Turkey was on board to buy the Patriot system but the US refused the technology transfer that would enable it to be copied and built. The Turks retaliated by turning to Russia for the S-400 system and the US retaliated by excluding Turkey (a NATO partner) from its F35 fighter jet program. As of later 2020, Turkey is going ahead with its S-400 acquisition (including test firing) and the US is talking sanctions.

It seems that Mr. Erdogan is determined to make Turkey a real regional power going forward. The Turkish economy is predicted to make a healthy rebound in 2021 despite some contraction. Given that and the president’s popularity among the voters, there is a good chance that modern Turkey just might become the new Ottoman Empire, at least in spirit.

Photo: Pavel Vanka via flickr

 

The Year Begins With A Bang.

Well, 2020 started off with bang. We are not quiet getting back to things as usual but starting things from a very dangerous place. World tensions were ramped right up to a 9.0 over the US airstrike that killed Iranian General Qassem Soleimani. Tensions have been high since Donald Trump became president, and now they have gone to an all-time high.

As written in an earlier RG21 post, Iran is no match for the US one on one. Iran, however, does have the ability to conduct asymmetric warfare against the US through it naval and Special Forces and its proxies throughout the region.

Even before this, there were signs that things are changing in the region. December 2019 saw the first combined Iranian, Chinese, Russian naval exercises in the Gulf of Oman. If there was ever a sign of the waning and waxing of world powers, this could be it. America’s decline in world power and prestige could be traced to these exercises.

2020 also no relief for China in its ongoing problem in Hong Kong. All indications are that this problem will continue throughout the year although council elections in 2019 might have given the democratic opposition the face it needed to be seen as legitimate and to be taken seriously. China’s best bet is to let Hong Kong air its grievances through the ballot box and to responsibly govern under the One Country, Two Systems scheme.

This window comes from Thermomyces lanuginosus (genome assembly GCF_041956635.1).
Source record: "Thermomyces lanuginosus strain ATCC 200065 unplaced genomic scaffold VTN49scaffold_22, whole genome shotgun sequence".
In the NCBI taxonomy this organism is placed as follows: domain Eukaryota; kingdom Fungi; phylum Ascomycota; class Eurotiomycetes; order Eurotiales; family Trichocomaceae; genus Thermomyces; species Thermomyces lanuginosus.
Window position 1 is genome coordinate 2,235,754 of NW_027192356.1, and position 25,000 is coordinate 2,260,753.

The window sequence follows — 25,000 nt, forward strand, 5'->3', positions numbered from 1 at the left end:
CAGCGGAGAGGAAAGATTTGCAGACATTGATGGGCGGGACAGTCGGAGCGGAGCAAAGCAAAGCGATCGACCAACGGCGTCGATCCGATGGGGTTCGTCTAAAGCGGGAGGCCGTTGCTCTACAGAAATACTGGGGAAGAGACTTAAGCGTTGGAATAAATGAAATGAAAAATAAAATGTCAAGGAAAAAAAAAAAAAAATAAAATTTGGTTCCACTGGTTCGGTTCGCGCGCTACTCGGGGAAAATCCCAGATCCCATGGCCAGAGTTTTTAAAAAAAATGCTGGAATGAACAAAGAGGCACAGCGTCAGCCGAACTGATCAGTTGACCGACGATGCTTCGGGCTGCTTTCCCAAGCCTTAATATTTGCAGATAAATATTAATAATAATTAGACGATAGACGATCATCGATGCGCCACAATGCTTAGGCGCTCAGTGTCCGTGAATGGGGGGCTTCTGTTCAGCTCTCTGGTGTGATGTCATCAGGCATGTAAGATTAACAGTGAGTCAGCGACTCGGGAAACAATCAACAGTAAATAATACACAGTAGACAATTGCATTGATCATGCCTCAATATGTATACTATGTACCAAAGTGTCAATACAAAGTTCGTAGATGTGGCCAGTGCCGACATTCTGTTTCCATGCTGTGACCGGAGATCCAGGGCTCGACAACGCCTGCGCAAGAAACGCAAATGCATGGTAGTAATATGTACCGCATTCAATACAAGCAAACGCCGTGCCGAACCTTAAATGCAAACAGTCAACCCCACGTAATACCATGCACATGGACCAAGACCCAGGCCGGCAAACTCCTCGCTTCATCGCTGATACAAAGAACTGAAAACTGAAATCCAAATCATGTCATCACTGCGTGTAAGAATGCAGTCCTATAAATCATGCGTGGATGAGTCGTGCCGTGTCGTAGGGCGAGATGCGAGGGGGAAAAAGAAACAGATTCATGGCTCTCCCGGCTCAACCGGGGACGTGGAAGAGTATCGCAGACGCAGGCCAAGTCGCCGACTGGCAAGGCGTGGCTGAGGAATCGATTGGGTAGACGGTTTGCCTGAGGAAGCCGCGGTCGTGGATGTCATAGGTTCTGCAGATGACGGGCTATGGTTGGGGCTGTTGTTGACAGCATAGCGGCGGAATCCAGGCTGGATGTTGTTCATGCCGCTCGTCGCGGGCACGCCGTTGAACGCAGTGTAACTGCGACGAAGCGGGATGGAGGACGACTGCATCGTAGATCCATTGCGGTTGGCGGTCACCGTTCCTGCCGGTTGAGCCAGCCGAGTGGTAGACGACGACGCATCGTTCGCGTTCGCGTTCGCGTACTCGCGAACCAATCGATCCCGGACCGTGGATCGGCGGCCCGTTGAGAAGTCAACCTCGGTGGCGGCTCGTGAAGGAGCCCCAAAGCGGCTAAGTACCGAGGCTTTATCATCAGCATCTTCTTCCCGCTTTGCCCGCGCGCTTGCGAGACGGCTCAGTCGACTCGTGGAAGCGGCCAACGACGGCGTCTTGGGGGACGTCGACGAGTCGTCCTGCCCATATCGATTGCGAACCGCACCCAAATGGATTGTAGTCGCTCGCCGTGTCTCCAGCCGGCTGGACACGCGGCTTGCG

The British people have sent a clear message about Brexit: it is their will that it happen. Before there was doubt, but the election was a “second referendum” and Boris Johnson is empowered to perform Brexit and bring Britain out of the EU.

French President Emmanuel Macron has his own set of problems and demonstrations on a Hong Kong scale minus the violence. It is just possible that Macron will hold on for a long time and join the ranks of France’s most respected presidents.

And the United States is scheduled to have a presidential election in November that will decide whether Donald Trump and the Republicans get another four years, or whether the Democrats can cobble together a coalition of voters strong enough to gain the White House and the senate. The events of the first week of January indicate that 2020 will be truly memorable–that is, if things continue at the current pace.

What is your opinion and what are your predictions for 2020? Please share your ideas with us.

Photo: Ancient Persian Guardsman via flickr.

Turkey’s Military Fully Capable Of Projecting Power.

                            by David Parmer / Tokyo

The Turks live in a rough neighborhood–their country borders Iran, Iraq, Syria, and just across the Black Sea is Russia. So for defense alone they have to have credible military power. Moreover challenges often lie across the border, and they must have the ability to project power cross-border to defend what they see as their national interests. An example of this cross-border power projection was their October 2019 incursion into northern Syria in the wake of US withdrawal.

The Kurdish insurgency has always been a stone in their shoe, and so when the Kurds lost their American shield, it was the perfect vacuum in which to cross the border and deal with the long-standing issue of the Kurdish threat. Turkey easily has the power to do that, and their strength is impressive.

Estimates are that Turkey has 3/4 of a million soldiers under arms with another 1/2 million in reserve. They also have 4200 tanks of all types and 10,000 assorted armored vehicles, 475 helicopters, 1300 self-propelled artillery pieces and 1500 towed artillery pieces. They have over 500 combat aircraft including 270 F16 fighters-the biggest fleet outside of the US military. Although not playing a role in the current cross-border situation, they have a robust but small naval force of 16 frigates and 14 type-209 submarines. They also possess cruise missiles with a range of more that 150 miles.